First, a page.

We made the train at Victoria with a few seconds to spare, but we had been forced to run. It was busy but we managed to sit down. My mum held my hand, but I didn’t notice. Both of my eyes were focused in front of me. The world was happening around me, but I didn’t feel like I was taking part. How many times have I sat on a train with my headphones in and phone in my hand, not knowing that the stranger next to me was travelling to receive a life-threatening diagnosis? I was shaking. The 15-minute journey dragged, and the city looked grey out of the window. Nearly there.

Anna was waiting for us outside of the hospital building. We walked up to the bed’s ward and went to the reception. They took us into a private room with a bed and a separate bathroom. We were told the specialists would be along shortly. I sat on the bed with my mum and Anna beside me. We waited.

A few minutes later there was a knock at the door. It was my representative from the multi-disciplinary group who spoke to me on the phone with a surgeon I had not met. The head of the multi-disciplinary group who was supposed to be there had to fly back to India at very short notice as his dad had been rushed into hospital. This surgeon looked relatively young, perhaps late 30s, early 40s. I wondered how much he knew about the case.

“Tell me what you know,” he said to me. I wasn’t in the mood to do this. I gave a very quick summary of the cyst, the SPPT tumour and how I knew he was about to tell me that some of those details were wrong.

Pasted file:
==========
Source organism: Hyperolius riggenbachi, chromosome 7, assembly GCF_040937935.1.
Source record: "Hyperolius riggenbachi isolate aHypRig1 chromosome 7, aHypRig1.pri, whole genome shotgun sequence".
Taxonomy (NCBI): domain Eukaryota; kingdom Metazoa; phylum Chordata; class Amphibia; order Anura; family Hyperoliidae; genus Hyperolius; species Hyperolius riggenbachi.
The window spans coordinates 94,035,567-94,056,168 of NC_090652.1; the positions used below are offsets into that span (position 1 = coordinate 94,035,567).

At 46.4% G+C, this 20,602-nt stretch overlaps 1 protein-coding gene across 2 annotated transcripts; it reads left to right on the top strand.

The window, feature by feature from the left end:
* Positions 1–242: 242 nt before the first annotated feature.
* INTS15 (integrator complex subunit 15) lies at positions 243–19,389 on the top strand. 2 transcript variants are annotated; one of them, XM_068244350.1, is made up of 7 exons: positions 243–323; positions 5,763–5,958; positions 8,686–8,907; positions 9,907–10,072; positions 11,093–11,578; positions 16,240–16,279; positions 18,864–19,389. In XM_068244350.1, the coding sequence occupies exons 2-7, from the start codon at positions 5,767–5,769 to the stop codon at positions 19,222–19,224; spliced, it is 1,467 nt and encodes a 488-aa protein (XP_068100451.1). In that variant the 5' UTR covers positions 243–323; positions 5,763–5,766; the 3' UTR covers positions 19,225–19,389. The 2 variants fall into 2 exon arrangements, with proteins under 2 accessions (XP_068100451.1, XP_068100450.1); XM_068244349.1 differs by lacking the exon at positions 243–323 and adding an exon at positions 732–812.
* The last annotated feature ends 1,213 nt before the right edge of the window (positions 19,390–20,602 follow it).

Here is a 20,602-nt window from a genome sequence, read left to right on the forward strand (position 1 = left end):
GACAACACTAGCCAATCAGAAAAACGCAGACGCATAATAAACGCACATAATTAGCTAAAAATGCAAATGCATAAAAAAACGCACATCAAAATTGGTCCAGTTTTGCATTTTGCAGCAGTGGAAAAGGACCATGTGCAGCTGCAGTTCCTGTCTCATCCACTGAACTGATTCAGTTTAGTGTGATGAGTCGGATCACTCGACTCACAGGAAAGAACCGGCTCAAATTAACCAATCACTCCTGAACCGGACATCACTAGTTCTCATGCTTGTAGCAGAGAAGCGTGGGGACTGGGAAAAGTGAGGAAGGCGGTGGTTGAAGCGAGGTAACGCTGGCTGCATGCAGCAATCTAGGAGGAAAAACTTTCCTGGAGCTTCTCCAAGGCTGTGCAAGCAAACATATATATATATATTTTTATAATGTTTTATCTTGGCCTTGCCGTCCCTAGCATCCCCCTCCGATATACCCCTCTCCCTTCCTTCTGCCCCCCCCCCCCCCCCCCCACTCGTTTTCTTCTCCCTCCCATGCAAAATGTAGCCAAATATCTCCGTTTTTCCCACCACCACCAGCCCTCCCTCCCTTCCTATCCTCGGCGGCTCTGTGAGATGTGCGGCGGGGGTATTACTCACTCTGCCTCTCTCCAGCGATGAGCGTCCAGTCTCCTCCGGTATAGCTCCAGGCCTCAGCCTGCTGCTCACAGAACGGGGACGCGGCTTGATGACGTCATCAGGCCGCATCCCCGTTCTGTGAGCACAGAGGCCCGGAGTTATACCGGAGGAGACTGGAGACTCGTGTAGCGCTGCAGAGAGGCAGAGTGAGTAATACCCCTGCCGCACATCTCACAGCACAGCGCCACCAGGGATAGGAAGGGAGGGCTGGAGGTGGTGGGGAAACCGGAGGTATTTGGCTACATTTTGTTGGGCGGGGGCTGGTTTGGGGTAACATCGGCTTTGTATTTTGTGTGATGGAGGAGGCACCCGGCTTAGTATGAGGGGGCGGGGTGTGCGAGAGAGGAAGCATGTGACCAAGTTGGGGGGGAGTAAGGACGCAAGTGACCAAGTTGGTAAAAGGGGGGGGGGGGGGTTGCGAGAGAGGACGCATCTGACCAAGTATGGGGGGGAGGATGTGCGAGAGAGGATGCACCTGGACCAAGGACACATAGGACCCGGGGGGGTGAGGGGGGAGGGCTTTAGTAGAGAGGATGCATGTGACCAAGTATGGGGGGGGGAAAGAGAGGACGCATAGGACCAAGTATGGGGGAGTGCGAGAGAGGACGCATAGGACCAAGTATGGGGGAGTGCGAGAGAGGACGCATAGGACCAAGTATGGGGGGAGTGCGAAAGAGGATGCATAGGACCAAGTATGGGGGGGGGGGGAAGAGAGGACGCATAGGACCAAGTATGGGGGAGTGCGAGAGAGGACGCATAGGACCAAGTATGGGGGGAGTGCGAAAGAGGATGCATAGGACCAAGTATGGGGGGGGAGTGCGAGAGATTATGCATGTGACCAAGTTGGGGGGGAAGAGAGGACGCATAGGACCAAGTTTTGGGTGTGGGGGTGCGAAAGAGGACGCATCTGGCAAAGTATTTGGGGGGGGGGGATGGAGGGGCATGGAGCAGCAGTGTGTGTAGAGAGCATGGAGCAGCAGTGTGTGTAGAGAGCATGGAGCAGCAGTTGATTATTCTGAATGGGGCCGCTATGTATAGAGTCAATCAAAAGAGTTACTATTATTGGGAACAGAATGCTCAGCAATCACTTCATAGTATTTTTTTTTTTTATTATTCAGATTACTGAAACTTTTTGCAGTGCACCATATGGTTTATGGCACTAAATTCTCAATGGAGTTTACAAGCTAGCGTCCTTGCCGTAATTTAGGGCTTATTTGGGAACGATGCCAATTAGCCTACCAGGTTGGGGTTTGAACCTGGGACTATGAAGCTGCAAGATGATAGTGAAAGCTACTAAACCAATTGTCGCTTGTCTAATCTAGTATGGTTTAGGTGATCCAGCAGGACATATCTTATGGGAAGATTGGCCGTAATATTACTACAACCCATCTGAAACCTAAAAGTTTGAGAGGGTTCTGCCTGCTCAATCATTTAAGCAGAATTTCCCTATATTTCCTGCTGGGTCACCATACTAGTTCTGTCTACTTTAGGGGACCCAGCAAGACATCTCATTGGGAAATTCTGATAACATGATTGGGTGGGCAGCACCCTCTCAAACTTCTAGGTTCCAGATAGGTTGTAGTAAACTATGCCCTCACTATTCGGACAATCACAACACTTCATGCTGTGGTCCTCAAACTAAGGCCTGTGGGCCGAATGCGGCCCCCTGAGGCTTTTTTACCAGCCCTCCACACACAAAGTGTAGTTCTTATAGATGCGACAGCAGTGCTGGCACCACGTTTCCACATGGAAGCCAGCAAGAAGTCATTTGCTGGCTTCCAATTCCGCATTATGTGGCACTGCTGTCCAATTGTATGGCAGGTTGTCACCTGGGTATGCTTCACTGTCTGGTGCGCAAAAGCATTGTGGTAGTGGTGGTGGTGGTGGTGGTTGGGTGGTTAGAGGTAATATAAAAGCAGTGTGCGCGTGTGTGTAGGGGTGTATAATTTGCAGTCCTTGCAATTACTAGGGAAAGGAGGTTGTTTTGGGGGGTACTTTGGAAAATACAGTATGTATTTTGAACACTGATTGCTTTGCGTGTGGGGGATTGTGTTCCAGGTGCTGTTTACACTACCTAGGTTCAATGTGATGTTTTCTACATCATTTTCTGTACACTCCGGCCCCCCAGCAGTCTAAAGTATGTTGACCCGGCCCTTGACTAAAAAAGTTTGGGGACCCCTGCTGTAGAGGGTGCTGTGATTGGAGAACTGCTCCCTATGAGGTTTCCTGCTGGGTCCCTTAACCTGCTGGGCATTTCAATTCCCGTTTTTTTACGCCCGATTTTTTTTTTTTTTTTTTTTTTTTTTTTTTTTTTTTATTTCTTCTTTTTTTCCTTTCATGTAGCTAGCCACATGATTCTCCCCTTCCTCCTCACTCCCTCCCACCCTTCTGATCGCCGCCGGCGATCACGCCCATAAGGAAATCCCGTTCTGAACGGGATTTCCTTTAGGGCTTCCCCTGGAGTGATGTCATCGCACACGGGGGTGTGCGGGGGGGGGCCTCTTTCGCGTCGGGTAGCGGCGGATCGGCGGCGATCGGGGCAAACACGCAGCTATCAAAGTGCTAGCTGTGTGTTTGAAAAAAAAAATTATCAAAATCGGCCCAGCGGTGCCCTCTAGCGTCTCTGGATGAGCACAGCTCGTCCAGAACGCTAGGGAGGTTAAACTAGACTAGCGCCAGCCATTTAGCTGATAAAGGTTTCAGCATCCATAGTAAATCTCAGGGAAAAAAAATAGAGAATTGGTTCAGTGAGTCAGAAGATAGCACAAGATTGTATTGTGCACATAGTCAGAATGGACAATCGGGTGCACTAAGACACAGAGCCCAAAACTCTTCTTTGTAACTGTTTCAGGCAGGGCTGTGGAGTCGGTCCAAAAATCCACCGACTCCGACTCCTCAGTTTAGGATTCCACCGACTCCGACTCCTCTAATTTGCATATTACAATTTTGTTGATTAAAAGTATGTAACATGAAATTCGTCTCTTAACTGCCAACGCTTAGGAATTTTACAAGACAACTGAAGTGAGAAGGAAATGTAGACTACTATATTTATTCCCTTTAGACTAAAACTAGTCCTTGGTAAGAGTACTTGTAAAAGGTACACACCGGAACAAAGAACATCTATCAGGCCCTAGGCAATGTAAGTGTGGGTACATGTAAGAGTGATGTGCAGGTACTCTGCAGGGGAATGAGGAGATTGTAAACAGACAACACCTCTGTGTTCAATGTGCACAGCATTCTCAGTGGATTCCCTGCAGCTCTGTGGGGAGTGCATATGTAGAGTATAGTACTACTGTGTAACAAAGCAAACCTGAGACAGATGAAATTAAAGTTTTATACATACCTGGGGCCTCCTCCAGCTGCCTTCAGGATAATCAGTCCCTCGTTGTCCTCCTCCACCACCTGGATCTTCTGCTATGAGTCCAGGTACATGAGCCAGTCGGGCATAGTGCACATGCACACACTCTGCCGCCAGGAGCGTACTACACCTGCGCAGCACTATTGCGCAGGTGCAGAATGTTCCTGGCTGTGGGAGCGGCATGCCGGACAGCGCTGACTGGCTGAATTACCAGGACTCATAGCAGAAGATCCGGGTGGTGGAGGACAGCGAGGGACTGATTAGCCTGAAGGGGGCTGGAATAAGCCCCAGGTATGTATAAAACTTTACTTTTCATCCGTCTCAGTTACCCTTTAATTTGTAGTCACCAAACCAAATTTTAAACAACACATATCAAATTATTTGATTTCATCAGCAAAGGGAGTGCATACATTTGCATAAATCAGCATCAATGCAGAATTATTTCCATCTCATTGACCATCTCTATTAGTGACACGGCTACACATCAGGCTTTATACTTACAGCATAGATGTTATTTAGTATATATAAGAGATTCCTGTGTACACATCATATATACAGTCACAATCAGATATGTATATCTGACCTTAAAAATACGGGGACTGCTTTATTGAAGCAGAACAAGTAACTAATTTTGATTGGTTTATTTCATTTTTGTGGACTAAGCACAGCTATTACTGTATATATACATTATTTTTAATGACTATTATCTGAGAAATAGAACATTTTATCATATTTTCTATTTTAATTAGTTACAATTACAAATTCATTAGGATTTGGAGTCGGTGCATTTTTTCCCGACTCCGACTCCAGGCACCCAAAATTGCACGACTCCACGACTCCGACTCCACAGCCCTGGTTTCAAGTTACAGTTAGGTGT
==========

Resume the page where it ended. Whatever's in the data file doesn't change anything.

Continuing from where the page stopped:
“It’s bad news I’m afraid…” He paused dramatically. I wondered if he had learnt to deliver bad news from television dramas, or if the dramas were just accurate representations of real life. I heard Anna and my mum immediately burst out crying. My hands both raised to the back of my head. I was holding the surgeon’s gaze. He had a solemn, serious look on his face. I wondered if the sternness was a part of his personality or another tactic to communicate the seriousness of the diagnosis.

“Am I dying?” I immediately asked, not understanding why he thought this was an appropriate way to deliver news. I wanted detail but all I was getting was dramatic silence.

“You have pancreatic cancer. It’s an aggressive form of cancer. We need to get you into chemotherapy straight away, but we can’t whilst you’re jaundiced. The priority is to install a stent in your bile duct to correct the jaundice, then get you onto treatment. The hope is that the chemotherapy takes, then we will need to perform surgery to remove the tumour.” He delivered the words like a death sentence. There was no emphasis on the fact that the cancer hadn’t spread or that I was very young for this cancer so could have a much higher dosage of chemotherapy than the average pancreatic patient. I had to find these facts out later, once I was referred to The Christie for treatment. For now, they bowed their heads and left the room. Anna and my mum were distraught and grieving. I sat feeling numb. “I knew it was bad,” I said. I was smiling by now. It felt vindicating to hear the news after the hellish journey and emotional turmoil of the day. The verdict I quickly drew was that this was likely to kill me, and that I needed to find peace in that fact. I turned to Anna: “Let’s get married. I haven’t got a ring yet, but I’ve been looking. I don’t want to waste any time, let’s just make it happen.” It was very presumptuous of me, and she burst out crying again. We all hugged, including my mum. I took it as a yes.

The procedure to install the stent was planned for the next afternoon. I was to spend a minimum of 3 days in hospital as general anaesthetic was being used, so I had to be monitored the evening before and the evening of the procedure. It was another endoscopy, but I was being put under general anaesthetic. To my relief, the head nurse recognised that the situation was particularly volatile and told Anna that she could stay in the hospital with me to provide emotional support. My mum left to spend the night with my sister Josie in West London.